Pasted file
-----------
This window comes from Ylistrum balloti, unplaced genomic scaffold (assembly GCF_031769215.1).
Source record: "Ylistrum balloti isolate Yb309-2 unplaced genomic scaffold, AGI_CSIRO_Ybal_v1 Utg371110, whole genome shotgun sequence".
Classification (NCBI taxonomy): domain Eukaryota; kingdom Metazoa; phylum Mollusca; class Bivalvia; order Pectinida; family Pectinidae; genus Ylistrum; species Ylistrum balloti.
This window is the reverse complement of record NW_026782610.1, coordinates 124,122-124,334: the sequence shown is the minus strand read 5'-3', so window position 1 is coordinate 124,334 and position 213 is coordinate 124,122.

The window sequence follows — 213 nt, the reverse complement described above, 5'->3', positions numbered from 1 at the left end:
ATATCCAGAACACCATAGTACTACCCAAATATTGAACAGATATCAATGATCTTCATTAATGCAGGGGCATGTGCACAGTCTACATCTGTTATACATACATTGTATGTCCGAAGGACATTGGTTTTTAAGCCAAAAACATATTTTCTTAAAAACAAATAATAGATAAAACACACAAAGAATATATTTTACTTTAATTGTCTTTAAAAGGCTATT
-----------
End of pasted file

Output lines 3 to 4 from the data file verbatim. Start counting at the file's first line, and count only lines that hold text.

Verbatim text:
Classification (NCBI taxonomy): domain Eukaryota; kingdom Metazoa; phylum Mollusca; class Bivalvia; order Pectinida; family Pectinidae; genus Ylistrum; species Ylistrum balloti.
This window is the reverse complement of record NW_026782610.1, coordinates 124,122-124,334: the sequence shown is the minus strand read 5'-3', so window position 1 is coordinate 124,334 and position 213 is coordinate 124,122.